Dot blot

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Typical dot blot membrane. Darker dots indicate more protein.

A dot blot (or slot blot) is a technique in molecular biology used to detect proteins. It represents a simplification of the western blot method, with the exception that the proteins to be detected are not first separated by electrophoresis. Instead, the sample is applied directly on a membrane in a single spot, and the blotting procedure is performed.[1][2][3]

The technique offers significant savings in time, as chromatography or gel electrophoresis, and the complex blotting procedures for the gel are not required. However, it offers no information on the size of the target protein.[4]


The uses of the Dot (Slot) blot are the following:

  • Performing a dot blot is similar in idea to performing a western blot, with the advantage of faster result and lower cost.[5][6]
  • Dot blots are also performed to screen the binding capabilities of an antibody.[7]


A general dot blot protocol involves spotting 1–2 microliters of a samples onto a nitrocellulose or PVDF membrane and letting it air dry. Samples can be in the form of tissue culture supernatants, blood serum, cell extracts, or other preparations.[8]

The membrane is incubated in blocking buffer to prevent non-specific binding. It is then incubated with a primary antibody followed by a detection antibody or a primary antibody conjugated to a detection molecule. After antibody binding, the membrane is incubated with a chemiluminescent substrate and imaged.[9][10]


Dot blot is conventionally performed on a piece of nitrocellulose membrane or PVDF membrane. After the protein samples are spotted onto the membrane, the membrane is placed in a plastic container and sequentially incubated in blocking buffer, antibody solutions, or rinsing buffer on shaker. Finally, for chemiluminescence imaging, the piece of membrane need to be wrapped in a transparent plastic film filled with enzyme substrate.[11][12][13]

Vacuum-assisted dot blot apparatus has been used to facilitate the rinsing and incubating process by using vacuum to extract the solution from underneath the membrane, which is assembled in between several layers of plates to ensure good seal between sample wells, hold waste solution, and deliver suction force. For chemiluminescence signal detection, apparatus need to be disassembled and the membrane need to be taken out and wrapped in a transparent plastic film.[11][12][13][14]

See also


  1. Stott, D. I. (12 May 1989). "Immunoblotting and dot blotting". Journal of Immunological Methods. 119 (2): 153–187. doi:10.1016/0022-1759(89)90394-3. ISSN 0022-1759. Archived from the original on 9 February 2022. Retrieved 9 February 2022.
  2. Yu, S M; Gorovsky, M A (10 October 1986). "In situ dot blots: quantitation of mRNA in intact cells". Nucleic Acids Research. 14 (19): 7597–7615. ISSN 0305-1048. Archived from the original on 9 February 2022. Retrieved 9 February 2022.
  3. Kirby, Lorne T. (23 September 1993). DNA Fingerprinting: An Introduction. Oxford University Press. p. 104. ISBN 978-0-19-804437-6. Archived from the original on 9 February 2022. Retrieved 9 February 2022.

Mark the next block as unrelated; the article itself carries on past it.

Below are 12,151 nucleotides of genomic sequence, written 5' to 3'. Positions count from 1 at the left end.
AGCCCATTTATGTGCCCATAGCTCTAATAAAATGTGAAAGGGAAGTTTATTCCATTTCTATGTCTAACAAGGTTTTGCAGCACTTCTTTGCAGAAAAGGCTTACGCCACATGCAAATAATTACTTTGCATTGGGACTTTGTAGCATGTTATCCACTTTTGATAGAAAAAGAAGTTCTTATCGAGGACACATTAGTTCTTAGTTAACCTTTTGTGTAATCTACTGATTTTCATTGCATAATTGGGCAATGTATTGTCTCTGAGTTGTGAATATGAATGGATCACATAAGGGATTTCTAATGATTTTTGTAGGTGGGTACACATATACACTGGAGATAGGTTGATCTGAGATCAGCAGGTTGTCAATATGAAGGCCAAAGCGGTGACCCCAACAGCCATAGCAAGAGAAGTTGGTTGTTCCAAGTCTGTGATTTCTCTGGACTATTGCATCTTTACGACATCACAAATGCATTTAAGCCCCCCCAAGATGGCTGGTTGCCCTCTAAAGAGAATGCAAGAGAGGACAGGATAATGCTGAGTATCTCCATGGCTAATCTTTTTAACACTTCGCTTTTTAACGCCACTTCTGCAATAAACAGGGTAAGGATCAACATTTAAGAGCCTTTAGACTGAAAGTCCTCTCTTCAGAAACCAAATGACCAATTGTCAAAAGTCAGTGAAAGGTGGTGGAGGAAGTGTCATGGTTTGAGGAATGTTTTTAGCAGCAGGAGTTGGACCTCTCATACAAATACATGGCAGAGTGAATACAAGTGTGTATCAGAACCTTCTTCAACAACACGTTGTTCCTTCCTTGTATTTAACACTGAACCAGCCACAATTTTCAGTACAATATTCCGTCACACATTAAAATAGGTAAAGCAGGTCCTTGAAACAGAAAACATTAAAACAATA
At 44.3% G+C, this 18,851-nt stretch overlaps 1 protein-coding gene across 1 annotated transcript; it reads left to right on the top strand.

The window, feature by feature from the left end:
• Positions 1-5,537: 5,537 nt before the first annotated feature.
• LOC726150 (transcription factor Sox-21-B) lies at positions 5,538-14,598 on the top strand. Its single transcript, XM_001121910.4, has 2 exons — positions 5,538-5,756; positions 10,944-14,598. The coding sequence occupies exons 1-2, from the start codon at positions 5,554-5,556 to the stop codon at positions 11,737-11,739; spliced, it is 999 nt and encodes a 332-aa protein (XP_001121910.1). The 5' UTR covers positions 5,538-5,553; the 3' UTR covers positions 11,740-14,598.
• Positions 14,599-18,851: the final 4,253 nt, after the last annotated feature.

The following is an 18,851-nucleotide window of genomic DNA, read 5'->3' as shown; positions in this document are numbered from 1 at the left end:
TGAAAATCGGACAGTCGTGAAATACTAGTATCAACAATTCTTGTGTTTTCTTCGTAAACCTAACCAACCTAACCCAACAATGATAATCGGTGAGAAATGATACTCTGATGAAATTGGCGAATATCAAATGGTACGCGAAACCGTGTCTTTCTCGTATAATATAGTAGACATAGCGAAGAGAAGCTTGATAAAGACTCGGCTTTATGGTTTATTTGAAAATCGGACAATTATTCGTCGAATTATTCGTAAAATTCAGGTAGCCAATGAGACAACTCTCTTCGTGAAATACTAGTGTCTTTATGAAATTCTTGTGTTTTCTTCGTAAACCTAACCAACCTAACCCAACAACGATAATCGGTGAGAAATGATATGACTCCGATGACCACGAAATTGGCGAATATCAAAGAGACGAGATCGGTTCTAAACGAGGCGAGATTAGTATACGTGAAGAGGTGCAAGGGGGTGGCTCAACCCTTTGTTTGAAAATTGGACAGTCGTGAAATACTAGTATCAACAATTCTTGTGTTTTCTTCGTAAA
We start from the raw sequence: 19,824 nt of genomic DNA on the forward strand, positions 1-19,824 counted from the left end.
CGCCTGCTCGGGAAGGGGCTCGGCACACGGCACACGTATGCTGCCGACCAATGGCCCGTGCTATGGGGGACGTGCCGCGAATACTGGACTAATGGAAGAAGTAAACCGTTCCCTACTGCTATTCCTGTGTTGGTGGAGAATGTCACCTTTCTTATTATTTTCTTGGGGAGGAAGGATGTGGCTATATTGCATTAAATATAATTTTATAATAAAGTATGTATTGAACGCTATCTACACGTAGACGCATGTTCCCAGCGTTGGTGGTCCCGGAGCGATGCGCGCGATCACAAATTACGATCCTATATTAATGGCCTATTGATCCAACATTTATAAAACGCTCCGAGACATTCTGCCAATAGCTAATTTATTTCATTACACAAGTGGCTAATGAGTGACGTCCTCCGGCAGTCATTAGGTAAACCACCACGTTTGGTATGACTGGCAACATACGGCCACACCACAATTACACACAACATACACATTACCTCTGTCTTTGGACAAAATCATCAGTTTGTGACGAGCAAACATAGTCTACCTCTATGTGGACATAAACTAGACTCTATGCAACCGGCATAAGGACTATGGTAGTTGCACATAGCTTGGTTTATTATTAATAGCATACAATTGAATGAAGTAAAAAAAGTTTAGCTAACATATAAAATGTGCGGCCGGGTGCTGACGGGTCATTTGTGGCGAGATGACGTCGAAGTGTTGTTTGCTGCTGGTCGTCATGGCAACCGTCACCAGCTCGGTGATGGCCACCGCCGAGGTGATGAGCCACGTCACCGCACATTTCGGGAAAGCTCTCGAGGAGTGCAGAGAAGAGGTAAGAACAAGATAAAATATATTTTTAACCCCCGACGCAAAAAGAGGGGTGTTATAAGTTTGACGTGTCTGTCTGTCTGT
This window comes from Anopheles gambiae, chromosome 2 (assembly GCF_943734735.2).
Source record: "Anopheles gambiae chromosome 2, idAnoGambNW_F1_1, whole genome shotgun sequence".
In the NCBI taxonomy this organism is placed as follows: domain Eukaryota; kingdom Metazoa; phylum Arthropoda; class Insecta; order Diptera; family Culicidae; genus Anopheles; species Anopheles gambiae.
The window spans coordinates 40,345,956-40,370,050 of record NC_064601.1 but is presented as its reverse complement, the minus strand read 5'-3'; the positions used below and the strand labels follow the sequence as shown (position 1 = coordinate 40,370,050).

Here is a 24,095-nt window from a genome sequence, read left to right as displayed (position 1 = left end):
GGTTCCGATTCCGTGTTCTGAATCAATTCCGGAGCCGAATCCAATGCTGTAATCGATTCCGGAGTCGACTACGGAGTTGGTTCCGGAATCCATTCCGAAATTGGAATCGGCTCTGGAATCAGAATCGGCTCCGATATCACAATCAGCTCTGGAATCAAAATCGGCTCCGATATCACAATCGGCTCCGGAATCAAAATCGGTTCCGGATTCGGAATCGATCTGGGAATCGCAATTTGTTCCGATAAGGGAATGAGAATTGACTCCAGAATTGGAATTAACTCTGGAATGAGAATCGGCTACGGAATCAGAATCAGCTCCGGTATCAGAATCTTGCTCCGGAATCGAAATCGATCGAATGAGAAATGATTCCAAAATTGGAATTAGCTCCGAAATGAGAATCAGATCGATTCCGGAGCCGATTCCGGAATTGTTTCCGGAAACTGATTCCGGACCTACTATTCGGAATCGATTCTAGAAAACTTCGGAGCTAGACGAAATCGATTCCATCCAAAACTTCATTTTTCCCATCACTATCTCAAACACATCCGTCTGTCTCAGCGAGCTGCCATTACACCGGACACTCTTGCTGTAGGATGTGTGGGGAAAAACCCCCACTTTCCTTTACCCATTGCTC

4. "Test Blots, Slot Blots & Dot Blots - Immunodetection | Bio-Rad". Bio-Rad. Archived from the original on 2021-06-03. Retrieved 2021-12-17.
  5. Kessler, Christoph (6 December 2012). Nonradioactive Analysis of Biomolecules. Springer Science & Business Media. p. 423. ISBN 978-3-642-57206-7. Archived from the original on 10 February 2022. Retrieved 10 February 2022.
  6. Mahon, Connie R.; Lehman, Donald C.; Manuselis, George (25 March 2014). Textbook of Diagnostic Microbiology - E-Book. Elsevier Health Sciences. p. 219. ISBN 978-0-323-29262-7. Archived from the original on 16 February 2022. Retrieved 16 February 2022.
  7. Rupprecht, Kevin R.; Nair, Rad K.; Harwick, Larissa C.; Grote, Jonathan; Beligere, Gangamani S.; Rege, Sushil D.; Chen, Yon-Yih; Lin, Zhen; Fishpaugh, Jeffrey R. (15 December 2010). "Development of a dot-blot assay for screening monoclonal antibodies to low-molecular-mass drugs". Analytical Biochemistry: 160–164. doi:10.1016/j.ab.2010.08.003. PMID 20696124.
  8. "Dot Blot Protocol" (PDF). Archived (PDF) from the original on 2021-06-03. Retrieved 2021-12-17.
  9. "Dot blot protocol". Archived from the original on 12 February 2022. Retrieved 12 February 2022.
  10. "Dot Blot Analysis". Archived from the original on 20 January 2022. Retrieved 13 February 2022.
  11. 11.0 11.1 Farrell, Robert E. (1 January 2005). "CHAPTER 9 - Dot Blot Analysis". RNA Methodologies (Third Edition). Academic Press. pp. 179–189. ISBN 978-0-12-249696-7. Archived from the original on 13 January 2022. Retrieved 10 February 2022.
  12. 12.0 12.1 Wehr, Nancy B.; Levine, Rodney L. (15 April 2012). "Quantitation of Protein Carbonylation by Dot Blot". Analytical Biochemistry. 423 (2): 241–245. doi:10.1016/j.ab.2012.01.031. ISSN 0003-2697. Archived from the original on 11 February 2022. Retrieved 11 February 2022.
  13. 13.0 13.1 Stanta, Giorgio (6 June 2011). Guidelines for Molecular Analysis in Archive Tissues. Springer Science & Business Media. pp. 115–116. ISBN 978-3-642-17890-0. Archived from the original on 15 February 2022. Retrieved 15 February 2022.
  14. Parkes, Helen; Saunders, V. (Ginny) (31 October 2007). Analytical Molecular Biology: Quality and Validation (143 ed.). Royal Society of Chemistry. ISBN 978-1-84755-929-6. Archived from the original on 23 February 2022. Retrieved 22 February 2022.